By OnMilwaukee Staff Writers   Published Jul 22, 2007 at 5:29 AM

In the end, it’s been much ado about nothing.

Barry Bonds came to Milwaukee this weekend, needing just a pair of home runs to tie Hank Aaron’s all-time mark. Instead of being crowned Home Run King, Bonds has gone 0-for-6 with three walks (one intentional) through the first two games of the series, and isn’t expected to play in the finale this afternoon.

Milwaukee fans voiced their displeasure with Bonds every time his name was mentioned .There were many justifiable reasons for it, but obviously, the on-going drama regarding Bonds and steroids and BALCO and grand juries were at the forefront of people’s minds.

And as odd as it may sound, the steroids mess shouldn’t be the big deal anymore.

If he used performance-enhancing drugs, the truth will come out eventually. Despite the fact that possession of steroids without a prescription is a felony (a fact confirmed by a number of the members of Milwaukee Police Department that kept Miller Park safe over the weekend), baseball -- which formally banned steroids in the early 1990s -- had no testing plan in place until just a few years ago.  In due time, Bonds will be exposed as a cheat or as somebody wrongly accused. Either way, these things have a way of working themselves out.

What really makes Bonds a disgrace to the game is his attitude. He is the anti-Hank Aaron, who battled racism and somehow managed to set an example for players and fans alike. Bonds’ complete and total disregard for anybody but himself becomes more and more evident every day.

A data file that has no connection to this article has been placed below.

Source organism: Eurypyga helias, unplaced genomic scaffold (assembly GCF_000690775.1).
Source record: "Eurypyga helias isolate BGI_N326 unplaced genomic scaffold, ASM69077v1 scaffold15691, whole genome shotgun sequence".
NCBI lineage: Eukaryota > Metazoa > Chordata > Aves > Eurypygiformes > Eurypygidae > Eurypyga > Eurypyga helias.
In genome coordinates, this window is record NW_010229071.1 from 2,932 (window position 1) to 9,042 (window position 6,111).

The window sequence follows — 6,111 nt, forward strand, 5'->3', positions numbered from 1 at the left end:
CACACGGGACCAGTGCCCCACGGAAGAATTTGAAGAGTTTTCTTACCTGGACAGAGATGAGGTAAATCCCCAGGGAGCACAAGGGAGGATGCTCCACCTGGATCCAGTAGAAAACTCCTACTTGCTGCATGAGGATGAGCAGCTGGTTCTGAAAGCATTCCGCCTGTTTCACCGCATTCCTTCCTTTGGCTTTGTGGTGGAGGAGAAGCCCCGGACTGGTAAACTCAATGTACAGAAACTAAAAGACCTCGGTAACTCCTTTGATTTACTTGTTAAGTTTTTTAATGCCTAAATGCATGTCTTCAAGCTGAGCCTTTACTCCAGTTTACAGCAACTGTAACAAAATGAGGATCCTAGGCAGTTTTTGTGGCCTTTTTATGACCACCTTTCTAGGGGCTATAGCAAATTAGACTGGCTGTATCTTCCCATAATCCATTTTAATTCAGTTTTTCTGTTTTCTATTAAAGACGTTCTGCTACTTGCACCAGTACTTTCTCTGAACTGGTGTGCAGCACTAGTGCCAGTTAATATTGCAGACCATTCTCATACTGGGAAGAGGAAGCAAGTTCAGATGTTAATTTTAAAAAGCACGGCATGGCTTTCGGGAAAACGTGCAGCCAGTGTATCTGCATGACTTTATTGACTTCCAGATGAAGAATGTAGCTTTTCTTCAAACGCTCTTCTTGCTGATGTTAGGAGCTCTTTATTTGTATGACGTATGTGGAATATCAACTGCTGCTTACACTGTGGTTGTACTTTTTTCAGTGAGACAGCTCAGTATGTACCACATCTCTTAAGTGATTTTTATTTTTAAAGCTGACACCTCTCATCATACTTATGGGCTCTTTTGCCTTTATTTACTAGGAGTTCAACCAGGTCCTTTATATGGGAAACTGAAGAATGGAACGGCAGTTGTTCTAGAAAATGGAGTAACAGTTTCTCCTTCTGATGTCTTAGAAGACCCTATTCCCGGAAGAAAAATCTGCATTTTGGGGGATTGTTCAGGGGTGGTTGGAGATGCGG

His on-going with feud with the media is beyond annoying. Reporters are great scapegoats for Bonds, who ironically also knows how to use the media to his advantage. His too-easily-forgotten spring training tirade on ESPN a few years ago is a perfect example.

He’ll instruct the Giants PR staff to inform the hordes of waiting reporters that he’s not speaking on a particular day, and then sit smugly in his chair and watch reporters do their jobs. That, too, is fine. To be fair, speaking with reporters isn’t written into his contract.

In the end, it’s the effort he puts forth -- or lack thereof -- on the field that makes him a villain. Take Friday night for example; Bonds popped up to second baseman Rickie Weeks. Instead of legging it out, Bonds took a couple of half-hearted steps out of the batter’s box and watched Weeks record the out.

What kind of example does that set? Charles Barkley was right when he said it’s not his job to be a role model, but that statement only pertains to what happens outside of the ballpark or an arena. Between the lines, ballplayers are role models. Children who are still learning the finer points of the game are watching and seeing the alleged best player in the game half-ass it when they are being taught to run hard to first, because you never know what might happen.

Let’s not forget about the stare-downs Bonds gives pitchers who don’t groove him a pitch. He’ll talk a ball outside and look as if he is offended that his opponent is actually trying to win the game for his own team, as opposed to helping Bonds etch his name into the history books.

There is always an explanation, too. Of course, a better term would be an excuse. No matter what Bonds does, it’s always a reaction to what somebody else does to him. The man is always innocent. That is, of course, if you can actually get him to talk.

“You’ll write what you want to write” is one of Bonds’ favorite expressions. Everybody is out to get him; the media, the government, and Commissioner Bud Selig are all out to get him.

Whether you like it or not, Barry Bonds is going to eventually break Aaron’s record. It is a fact as inevitable as death. But until there’s legal evidence proving that he did, in fact, have some artificial help over these last few seasons, the best we can do is speculate.

In the meantime, the evidence we do have shows that Bonds is guilty only of being a bad example and sometimes, that’s about as bad as it gets.